On February 16th the DCBC hosted Mobycon from Delft who specialize in exporting Dutch Cycling Infrastructure knowledge. Above is the recording of the presentation by Emily Thomason.
The session also had a lively Q&A section. The attendees questions and Emily’s answers are listed below:
NACTO, the National Association of City Transportation Officials (Canada/US) is a great resource, and has a good page on raised intersections. One linked study found that raised intersections reduced median speeds to 5 km/h, which generally reduces collisions by 15% and pedestrian fatalities by 10% which resulted in a projected savings of $1.7 million USD over three years in direct and indirect costs per intersection, without reducing vehicle volumes.
A few things to note about way-finding signage:
- It’s important that where multiple cycle routes cross, you have signage directing people, even if it’s straight through (reassuring them that the route continues).
- In North America we also tend to have signs before an intersection (as is common on highways, where high vehicles speeds necessitate giving users lots of advance notice). Slower speeds on bikes mean that signs can be at the intersections and can often double as signs for pedestrians.
- In the Netherlands bike directional signs tend to be on a single post, with arrows pointing in the direction of the point of interest. The great Bicycle Dutch website has some good tips, such as pointing to cities, towns and neighbourhoods rather than just museums.
- The Dutch approach (which was actually started in Belgium) to rural bicycle way-finding signage is to have numbered signs (knooppunten) at each intersection so that users can connect the dots (following a national routes map) to form their desired route. This way-finding approach has even been adopted by Germany near the Dutch border.
Safe bicycle parking:
Bicycle parking is everywhere in the Netherlands, from massive garages to racks on the street. Big garages are not just at transit hubs, but in city centres, so that people can park and walk to stores and restaurants. Small sets of racks are placed all over, whether it’s commercial or residential areas. (The TuliP rack is great because it holds your bike up while loading and unloading both bags and kids, and is very space efficient.) New buildings since the 1950s are required to have secure indoor parking for residents. For older buildings, you can take over neighbourhood unused storefronts or have on-street secure pods.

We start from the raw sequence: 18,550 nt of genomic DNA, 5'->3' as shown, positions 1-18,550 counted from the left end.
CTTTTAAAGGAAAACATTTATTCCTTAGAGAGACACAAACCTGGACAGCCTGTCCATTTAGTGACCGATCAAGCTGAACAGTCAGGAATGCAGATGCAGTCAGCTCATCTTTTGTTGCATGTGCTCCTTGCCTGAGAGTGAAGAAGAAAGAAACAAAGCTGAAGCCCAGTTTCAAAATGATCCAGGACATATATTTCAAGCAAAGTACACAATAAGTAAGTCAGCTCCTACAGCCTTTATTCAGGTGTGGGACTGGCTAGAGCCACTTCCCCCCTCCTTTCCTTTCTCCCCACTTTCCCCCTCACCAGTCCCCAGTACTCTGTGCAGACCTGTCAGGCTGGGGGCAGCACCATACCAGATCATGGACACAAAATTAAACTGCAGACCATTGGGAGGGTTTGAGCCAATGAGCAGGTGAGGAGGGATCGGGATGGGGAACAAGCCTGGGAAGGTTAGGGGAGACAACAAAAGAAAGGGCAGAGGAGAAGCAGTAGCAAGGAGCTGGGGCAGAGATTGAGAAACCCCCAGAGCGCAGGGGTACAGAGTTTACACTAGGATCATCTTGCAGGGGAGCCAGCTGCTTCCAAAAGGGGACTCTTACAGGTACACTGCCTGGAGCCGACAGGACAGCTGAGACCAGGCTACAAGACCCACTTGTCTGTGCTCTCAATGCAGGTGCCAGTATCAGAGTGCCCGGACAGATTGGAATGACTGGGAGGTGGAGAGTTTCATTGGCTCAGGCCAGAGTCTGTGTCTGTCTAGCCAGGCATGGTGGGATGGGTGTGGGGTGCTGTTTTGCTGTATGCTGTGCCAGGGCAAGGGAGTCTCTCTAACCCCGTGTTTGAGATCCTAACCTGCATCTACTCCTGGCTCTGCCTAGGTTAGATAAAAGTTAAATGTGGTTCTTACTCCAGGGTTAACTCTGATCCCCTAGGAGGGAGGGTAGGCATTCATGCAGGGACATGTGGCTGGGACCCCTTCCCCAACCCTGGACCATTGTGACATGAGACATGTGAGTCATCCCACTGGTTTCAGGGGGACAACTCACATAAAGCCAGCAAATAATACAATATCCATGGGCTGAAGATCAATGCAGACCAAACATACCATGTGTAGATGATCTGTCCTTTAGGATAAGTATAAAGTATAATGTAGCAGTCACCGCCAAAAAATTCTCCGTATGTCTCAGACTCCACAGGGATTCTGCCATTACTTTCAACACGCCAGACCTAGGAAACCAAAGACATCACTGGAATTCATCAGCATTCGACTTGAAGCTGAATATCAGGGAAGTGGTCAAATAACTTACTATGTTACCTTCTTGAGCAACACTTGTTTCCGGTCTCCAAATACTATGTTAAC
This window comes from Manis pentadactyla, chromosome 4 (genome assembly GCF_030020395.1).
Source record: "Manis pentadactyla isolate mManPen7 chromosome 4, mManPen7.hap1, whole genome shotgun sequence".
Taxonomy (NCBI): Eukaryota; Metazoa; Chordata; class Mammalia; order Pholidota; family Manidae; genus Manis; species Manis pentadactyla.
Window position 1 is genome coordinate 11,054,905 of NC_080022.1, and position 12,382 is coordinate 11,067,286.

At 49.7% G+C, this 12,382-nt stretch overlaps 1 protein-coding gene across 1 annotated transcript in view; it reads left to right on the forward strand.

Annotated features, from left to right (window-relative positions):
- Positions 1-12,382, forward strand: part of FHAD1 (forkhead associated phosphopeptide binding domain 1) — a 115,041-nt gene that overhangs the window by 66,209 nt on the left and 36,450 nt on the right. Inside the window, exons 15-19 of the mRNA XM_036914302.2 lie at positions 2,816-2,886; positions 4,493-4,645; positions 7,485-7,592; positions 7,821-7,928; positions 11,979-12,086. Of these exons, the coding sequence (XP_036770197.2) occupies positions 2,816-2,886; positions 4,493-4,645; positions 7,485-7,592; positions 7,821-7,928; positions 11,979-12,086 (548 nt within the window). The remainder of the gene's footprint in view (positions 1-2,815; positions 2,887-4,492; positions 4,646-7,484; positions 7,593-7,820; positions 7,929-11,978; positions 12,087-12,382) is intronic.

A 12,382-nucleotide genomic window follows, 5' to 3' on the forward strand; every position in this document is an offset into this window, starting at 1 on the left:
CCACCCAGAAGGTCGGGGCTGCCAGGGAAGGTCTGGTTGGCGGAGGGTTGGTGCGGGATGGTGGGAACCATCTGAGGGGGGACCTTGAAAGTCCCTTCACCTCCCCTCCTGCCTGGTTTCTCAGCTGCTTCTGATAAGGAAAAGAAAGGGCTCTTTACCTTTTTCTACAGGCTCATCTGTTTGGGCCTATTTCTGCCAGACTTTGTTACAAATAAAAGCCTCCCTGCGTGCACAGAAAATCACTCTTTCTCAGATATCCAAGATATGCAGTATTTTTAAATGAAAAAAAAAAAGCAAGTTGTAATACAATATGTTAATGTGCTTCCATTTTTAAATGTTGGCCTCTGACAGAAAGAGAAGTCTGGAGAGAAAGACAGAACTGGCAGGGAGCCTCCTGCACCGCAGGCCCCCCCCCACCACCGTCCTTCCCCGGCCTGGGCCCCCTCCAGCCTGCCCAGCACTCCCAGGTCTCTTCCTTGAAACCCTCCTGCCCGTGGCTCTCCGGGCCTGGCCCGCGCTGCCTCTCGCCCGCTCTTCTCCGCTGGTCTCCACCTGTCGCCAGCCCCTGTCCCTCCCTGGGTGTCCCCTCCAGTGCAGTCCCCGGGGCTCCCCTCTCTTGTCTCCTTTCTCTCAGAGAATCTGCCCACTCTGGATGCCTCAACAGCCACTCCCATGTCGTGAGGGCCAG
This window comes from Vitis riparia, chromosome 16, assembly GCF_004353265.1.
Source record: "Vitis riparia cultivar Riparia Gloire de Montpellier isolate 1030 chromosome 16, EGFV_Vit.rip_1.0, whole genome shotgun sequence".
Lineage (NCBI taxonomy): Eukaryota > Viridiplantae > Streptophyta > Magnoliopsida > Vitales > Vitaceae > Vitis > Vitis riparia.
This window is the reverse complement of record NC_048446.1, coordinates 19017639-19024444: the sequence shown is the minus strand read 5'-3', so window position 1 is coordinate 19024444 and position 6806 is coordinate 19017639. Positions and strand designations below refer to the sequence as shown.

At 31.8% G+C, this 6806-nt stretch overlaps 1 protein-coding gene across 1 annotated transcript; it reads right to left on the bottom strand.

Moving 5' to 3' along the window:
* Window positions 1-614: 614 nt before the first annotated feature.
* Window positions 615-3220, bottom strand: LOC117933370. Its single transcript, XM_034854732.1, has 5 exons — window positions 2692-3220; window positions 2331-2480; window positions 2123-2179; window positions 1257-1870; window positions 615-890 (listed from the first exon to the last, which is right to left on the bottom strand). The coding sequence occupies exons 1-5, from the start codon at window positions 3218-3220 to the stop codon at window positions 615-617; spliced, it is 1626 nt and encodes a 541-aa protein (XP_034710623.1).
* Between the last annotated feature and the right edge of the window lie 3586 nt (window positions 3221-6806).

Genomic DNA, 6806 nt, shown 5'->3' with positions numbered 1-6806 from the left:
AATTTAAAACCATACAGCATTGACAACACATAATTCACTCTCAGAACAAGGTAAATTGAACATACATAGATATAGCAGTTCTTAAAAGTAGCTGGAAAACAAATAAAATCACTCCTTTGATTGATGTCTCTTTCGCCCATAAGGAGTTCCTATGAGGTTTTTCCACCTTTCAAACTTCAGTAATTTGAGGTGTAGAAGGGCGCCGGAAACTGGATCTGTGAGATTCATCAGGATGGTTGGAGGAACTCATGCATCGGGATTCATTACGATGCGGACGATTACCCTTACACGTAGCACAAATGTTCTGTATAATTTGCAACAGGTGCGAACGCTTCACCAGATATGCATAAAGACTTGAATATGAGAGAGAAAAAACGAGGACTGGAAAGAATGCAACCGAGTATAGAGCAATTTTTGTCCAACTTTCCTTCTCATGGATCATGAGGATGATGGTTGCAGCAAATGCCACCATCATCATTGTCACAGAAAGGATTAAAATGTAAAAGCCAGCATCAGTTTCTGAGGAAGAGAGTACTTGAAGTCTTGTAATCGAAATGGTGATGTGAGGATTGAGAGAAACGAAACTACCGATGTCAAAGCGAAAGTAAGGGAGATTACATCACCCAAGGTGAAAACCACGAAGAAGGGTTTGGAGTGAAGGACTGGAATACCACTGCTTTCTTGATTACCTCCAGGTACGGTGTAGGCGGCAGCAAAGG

Cycle Budgeting in the Netherlands:
Generally, politicians set goals (whether it’s mode share, project-based, etc), planners suggest projects/calculate costs and then politicians decide budget. They just allocate a lot more money than is typical in North America. Last year, the Dutch government announced (link in Dutch) 780 million Euros for cycling, or about $45 CAD per person per year.
Raised crossings and snow plowing:
This is a commonly mentioned anxiety but there are raised crossings (including this brand new project) and speed humps all over Montreal amidst months of robust snow-clearing operations.
There has been a lot of discussion about reducing emergency vehicle size. This presentation notes there are a variety of sizes of firetrucks in different cities, and Toronto has looked at ambulances and firetrucks. Smaller vehicles have many advantages, such as increased maneuverability in urban environments and even the ability to use bike lanes to get around heavy car traffic (it’s a lot easier for bikes to get out of the way of an ambulance than cars). Fire departments recognize this once it happens, but often it takes time to have that conversation and have them see the possibilities. It’s also important to note that with fewer fires than years ago, only about 4% of firefighter calls are for fires, while three-quarters are for medical aid but that fire departments are often required to send in large fire trucks to answer non-fire calls because they have no smaller vehicles.
Speed limits on urban (non-highway) roads in Quebec are 30, 40 or 50 km/hr. The default is set at the provincial level but borough and cities have sometimes lowered these defaults, resulting in a patchwork of different rules. It’s great to see that Calgary lowered its residential/collector default speed to 40 km/hr!
Active Transportation Guidance:
Local transportation is generally provincial. I am not aware of any provincial-level Active Transportation guidelines for Alberta but cities in Alberta may develop their own guidelines or references others, such as the national Transportation Association of Canada (TAC) non-binding guidelines (only viewable with payment). For example, Rocky View, AB has guidelines that reference the TAC guidelines.
I mentioned this during the presentation but here is a good link from Edmonton, and here’s the original post that made them famous, including some befores and afters of reclaiming that space. So maybe take advantage of the remaining winter to scout some out in your neighborhood!
More info from Mobycon:
Other interesting resources on livable cities and urban planning: